Segments from eight of the leading indie horror filmmakers including Tim Ritter, Brad Sykes, Donald Farmer, Todd Sheets, Chris Seaver, Ron Bonk, and Marcus Koch. Each director was ... See full summary »
A bunch of zombies that are used by the government to fight in a major war in the near future get launched into space. The space shuttle gets caught in a time warp and returns to Earth in ... See full summary »
Four high school students embark on a terrifying journey through ShadowView Manor 2 years after a horrifying séance gone wrong. Intern Raven, decides to reconnect with her elementary school... See full summary »
William Christopher Epperson,
From the makers of "Hi-8", five new tales to blow your mind. When two young women take the "Terror Tour" through the underbelly of Hollywood, they are led into a bizarre world of ... See full summary »
Jacob Hunt has had some very bad breaks in life. His wife left him, his friends have all abandoned him, and his children barely see him! Jacob has been given an amazing gift and the chance ... See full summary »
Legendary underground director Todd Sheets (Bonehill Road, Goblin, Zombie Bloodbath) invites you into a gore-soaked netherworld of nocturnal suffering as he presents seven spine-ripping ... See full summary »
Jack Williams is an undercover cop who's having a really bad year. His wife has left him and she's taking his kid way, a new drug called "Rapture" has taken over the streets and he's been ... See full summary »
Director Todd Sheets is not a fan of the film himself, he called it his "first but worst" but he had the heart to finish it. He went on record saying: "It took a year and a half because I was held hostage by an insane cameraman (who thought he was in charge and always wanted more money), a local Bar owner named Lonzo who was suppose to be funding the film but disappeared and a cast of well meaning local theater students who went away for the Holidays and some of them didn't come back!!! Some left because they were tired of being held up for 3 or 4 hours by the jerk cameraman every time we were suppose to shoot. I was left with 68% of a once good script and I finished it the only way I knew. It was my first film. It was NOT shot on VHS - but on 3/4 inch video and Betacam like the TV stations of the time used. It was a horrible experience and I almost never made another film." See more »
What the hell is going on here?
How should I know you fucking Retard!
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At the end of the credits, a disclaimer states "if [you] think any of this is real, then go to the nearest shrink and get your brain checked." It also warns, "if you copy it, we'll send Zombies over to chomp on your closest family and friends!" See more »
Here's one for the record books, A movie that'll make you wonder exactly how bad does this Z-grade Horror stuff get. A movie that makes Hell Of The Living Dead look big-budget, a movie that makes Redneck Zombies look... well, at least a little better. You have officially reached the bottom of the barrel of the Living-Dead sub-genre. It's not too late to turn back.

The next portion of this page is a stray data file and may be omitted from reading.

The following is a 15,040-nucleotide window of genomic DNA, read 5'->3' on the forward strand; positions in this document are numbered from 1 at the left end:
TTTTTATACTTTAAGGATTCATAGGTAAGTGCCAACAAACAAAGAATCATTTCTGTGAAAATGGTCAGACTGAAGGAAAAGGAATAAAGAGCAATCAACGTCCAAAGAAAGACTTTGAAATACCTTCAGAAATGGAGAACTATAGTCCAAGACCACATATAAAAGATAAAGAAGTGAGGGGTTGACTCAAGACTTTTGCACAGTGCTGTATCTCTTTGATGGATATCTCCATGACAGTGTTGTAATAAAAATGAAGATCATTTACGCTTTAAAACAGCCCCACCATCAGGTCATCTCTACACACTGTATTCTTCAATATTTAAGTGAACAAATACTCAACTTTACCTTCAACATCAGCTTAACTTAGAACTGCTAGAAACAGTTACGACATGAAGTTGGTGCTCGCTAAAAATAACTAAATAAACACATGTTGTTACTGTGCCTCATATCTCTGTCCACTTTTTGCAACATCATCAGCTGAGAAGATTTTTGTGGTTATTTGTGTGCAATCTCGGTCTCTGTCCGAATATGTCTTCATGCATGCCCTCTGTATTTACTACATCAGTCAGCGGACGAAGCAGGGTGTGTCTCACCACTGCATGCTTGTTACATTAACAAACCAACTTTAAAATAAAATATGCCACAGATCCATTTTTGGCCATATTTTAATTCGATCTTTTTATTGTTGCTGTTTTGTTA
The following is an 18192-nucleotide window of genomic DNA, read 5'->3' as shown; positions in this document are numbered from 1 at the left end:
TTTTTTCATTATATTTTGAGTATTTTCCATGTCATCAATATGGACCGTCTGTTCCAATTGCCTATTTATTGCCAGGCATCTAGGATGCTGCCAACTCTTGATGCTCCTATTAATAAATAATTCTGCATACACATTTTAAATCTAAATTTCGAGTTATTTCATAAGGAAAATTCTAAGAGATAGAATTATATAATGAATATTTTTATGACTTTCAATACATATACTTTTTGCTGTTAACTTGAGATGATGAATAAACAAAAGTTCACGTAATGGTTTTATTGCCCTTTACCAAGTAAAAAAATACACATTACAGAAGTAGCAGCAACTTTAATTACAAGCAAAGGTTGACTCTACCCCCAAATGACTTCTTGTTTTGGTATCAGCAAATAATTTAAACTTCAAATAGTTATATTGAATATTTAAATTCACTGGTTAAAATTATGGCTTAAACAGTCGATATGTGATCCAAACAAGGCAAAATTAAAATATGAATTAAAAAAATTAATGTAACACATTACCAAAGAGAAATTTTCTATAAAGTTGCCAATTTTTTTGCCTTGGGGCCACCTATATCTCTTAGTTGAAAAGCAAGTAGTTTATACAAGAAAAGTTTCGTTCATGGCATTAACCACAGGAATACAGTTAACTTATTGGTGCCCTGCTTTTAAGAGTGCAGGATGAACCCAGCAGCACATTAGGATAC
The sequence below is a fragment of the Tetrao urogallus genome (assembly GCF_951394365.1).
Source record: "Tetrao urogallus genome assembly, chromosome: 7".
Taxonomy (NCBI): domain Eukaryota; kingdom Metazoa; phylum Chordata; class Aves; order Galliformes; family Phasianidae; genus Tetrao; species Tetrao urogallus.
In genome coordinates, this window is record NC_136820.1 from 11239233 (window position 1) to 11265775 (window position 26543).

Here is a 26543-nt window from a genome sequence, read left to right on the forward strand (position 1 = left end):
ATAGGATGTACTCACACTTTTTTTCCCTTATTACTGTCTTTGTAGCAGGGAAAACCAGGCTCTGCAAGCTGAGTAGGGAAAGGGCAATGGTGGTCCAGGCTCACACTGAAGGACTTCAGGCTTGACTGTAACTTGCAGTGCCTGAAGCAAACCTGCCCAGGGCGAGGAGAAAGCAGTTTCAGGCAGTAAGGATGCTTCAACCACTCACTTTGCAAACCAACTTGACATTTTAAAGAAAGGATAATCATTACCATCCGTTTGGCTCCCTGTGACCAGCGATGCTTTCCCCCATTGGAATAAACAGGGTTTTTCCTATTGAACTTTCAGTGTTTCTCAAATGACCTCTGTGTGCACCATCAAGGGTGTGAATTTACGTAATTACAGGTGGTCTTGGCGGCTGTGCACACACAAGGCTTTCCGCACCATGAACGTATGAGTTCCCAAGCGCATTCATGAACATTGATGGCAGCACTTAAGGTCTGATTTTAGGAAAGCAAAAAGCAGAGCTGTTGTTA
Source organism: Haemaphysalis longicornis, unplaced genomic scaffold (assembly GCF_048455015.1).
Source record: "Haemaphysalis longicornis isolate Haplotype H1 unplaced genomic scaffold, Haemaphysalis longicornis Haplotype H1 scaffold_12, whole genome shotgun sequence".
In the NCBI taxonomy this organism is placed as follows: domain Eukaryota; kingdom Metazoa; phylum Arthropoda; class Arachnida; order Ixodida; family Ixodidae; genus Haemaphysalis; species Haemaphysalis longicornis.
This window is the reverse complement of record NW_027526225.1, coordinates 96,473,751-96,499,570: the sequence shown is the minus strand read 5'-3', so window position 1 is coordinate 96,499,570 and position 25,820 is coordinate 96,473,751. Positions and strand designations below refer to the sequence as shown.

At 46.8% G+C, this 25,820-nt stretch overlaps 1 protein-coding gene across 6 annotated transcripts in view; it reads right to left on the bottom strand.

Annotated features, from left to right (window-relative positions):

Yeah, Zombie Rampage was definitely shot on video by a fellow named Todd Sheets. If Mr. Sheets were actually known for something, it would be the worlds worst Zombie movie maker. This particular one, possibly being the worst of the worst. This disasterpiece starts out and ends up as incoherent as it could possibly be, which is fine considering the paper-thin plot. Two rival gangs and one's plot to raise its fallen members from the dead. The other gang, believing they'll control them if they raise them first, perform the ritual instead. The zombies, of course, are controlled by no one, and are somehow up and around long before any rituals take place, which is kinda weird, come to think of it. And a whole lotta sound issues, camera issues, continuity issues, screwed-up lines, and not to mention, a rather humorous amount of angry yelling and screaming. With all that said, Zombie Rampage actually turned out to be exactly what I was hoping for, which honestly makes me question my own state of mind.
Todd Sheets once said that he considers Zombie Bloodbath, a movie he made four years later, to be his first film, which is completely mind-boggling if you've seen them both, I'll just leave it at that. Sheets may not put it on his resume, but Zombie Rampage, at the very least, is a movie. While even most bad Horror movie lovers might despise this misunderstood garbage, there are redeeming qualities to be had. For example, it's not every day you get to see a baby ripped apart by zombies, as fake-looking as it may have been. And don't even get me started on the gore, there's more than enough to go around. Ultimately, Zombie Rampage is a heart-warming homage to anything from Lucio Fulci's Zombie to Romero's Night Of The Living Dead, Sheets even steals music from them, among others, which is just sad. I'd love to say it's not as bad as it sounds, or as it looks, but the truth is, it is so much worse. Reserved for the ones with zero standards, unlimited patience, and a blinding passion for Living-dead cinema. And remember, regardless of what Todd Sheet's tells you, Zombie Rampage is definitely a movie, and nobody can take that away from it. 7/10
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